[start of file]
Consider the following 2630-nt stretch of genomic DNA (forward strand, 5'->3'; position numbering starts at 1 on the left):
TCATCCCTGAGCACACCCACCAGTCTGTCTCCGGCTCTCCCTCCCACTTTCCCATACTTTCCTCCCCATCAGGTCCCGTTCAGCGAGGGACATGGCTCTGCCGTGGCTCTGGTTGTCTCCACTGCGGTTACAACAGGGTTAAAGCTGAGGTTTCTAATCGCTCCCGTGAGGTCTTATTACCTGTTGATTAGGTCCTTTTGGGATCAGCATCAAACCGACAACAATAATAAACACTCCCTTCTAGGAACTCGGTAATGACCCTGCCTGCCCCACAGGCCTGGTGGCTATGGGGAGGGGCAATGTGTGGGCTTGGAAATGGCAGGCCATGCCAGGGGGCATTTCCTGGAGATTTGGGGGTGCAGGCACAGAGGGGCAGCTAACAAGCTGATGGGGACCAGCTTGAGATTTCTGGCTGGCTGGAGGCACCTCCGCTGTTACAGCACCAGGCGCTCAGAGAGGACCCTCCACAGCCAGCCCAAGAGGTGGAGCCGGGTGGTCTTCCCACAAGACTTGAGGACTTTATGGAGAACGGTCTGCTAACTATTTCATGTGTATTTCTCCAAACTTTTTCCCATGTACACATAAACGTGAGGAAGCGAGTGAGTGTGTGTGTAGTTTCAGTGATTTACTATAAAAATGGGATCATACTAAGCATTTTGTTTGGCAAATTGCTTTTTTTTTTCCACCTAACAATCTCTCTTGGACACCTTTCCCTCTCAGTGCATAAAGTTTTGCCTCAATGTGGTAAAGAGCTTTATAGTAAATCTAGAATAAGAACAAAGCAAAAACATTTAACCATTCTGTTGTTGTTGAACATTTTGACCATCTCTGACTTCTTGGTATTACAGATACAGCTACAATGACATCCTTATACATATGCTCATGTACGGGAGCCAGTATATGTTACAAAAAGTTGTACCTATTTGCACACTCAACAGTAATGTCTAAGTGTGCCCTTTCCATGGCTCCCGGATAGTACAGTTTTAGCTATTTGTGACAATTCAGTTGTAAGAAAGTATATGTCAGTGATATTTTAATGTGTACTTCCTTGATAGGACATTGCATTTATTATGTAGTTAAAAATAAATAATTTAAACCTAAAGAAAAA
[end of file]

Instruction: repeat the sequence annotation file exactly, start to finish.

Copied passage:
Consider the following 2630-nt stretch of genomic DNA (forward strand, 5'->3'; position numbering starts at 1 on the left):
TCATCCCTGAGCACACCCACCAGTCTGTCTCCGGCTCTCCCTCCCACTTTCCCATACTTTCCTCCCCATCAGGTCCCGTTCAGCGAGGGACATGGCTCTGCCGTGGCTCTGGTTGTCTCCACTGCGGTTACAACAGGGTTAAAGCTGAGGTTTCTAATCGCTCCCGTGAGGTCTTATTACCTGTTGATTAGGTCCTTTTGGGATCAGCATCAAACCGACAACAATAATAAACACTCCCTTCTAGGAACTCGGTAATGACCCTGCCTGCCCCACAGGCCTGGTGGCTATGGGGAGGGGCAATGTGTGGGCTTGGAAATGGCAGGCCATGCCAGGGGGCATTTCCTGGAGATTTGGGGGTGCAGGCACAGAGGGGCAGCTAACAAGCTGATGGGGACCAGCTTGAGATTTCTGGCTGGCTGGAGGCACCTCCGCTGTTACAGCACCAGGCGCTCAGAGAGGACCCTCCACAGCCAGCCCAAGAGGTGGAGCCGGGTGGTCTTCCCACAAGACTTGAGGACTTTATGGAGAACGGTCTGCTAACTATTTCATGTGTATTTCTCCAAACTTTTTCCCATGTACACATAAACGTGAGGAAGCGAGTGAGTGTGTGTGTAGTTTCAGTGATTTACTATAAAAATGGGATCATACTAAGCATTTTGTTTGGCAAATTGCTTTTTTTTTTCCACCTAACAATCTCTCTTGGACACCTTTCCCTCTCAGTGCATAAAGTTTTGCCTCAATGTGGTAAAGAGCTTTATAGTAAATCTAGAATAAGAACAAAGCAAAAACATTTAACCATTCTGTTGTTGTTGAACATTTTGACCATCTCTGACTTCTTGGTATTACAGATACAGCTACAATGACATCCTTATACATATGCTCATGTACGGGAGCCAGTATATGTTACAAAAAGTTGTACCTATTTGCACACTCAACAGTAATGTCTAAGTGTGCCCTTTCCATGGCTCCCGGATAGTACAGTTTTAGCTATTTGTGACAATTCAGTTGTAAGAAAGTATATGTCAGTGATATTTTAATGTGTACTTCCTTGATAGGACATTGCATTTATTATGTAGTTAAAAATAAATAATTTAAACCTAAAGAAAAA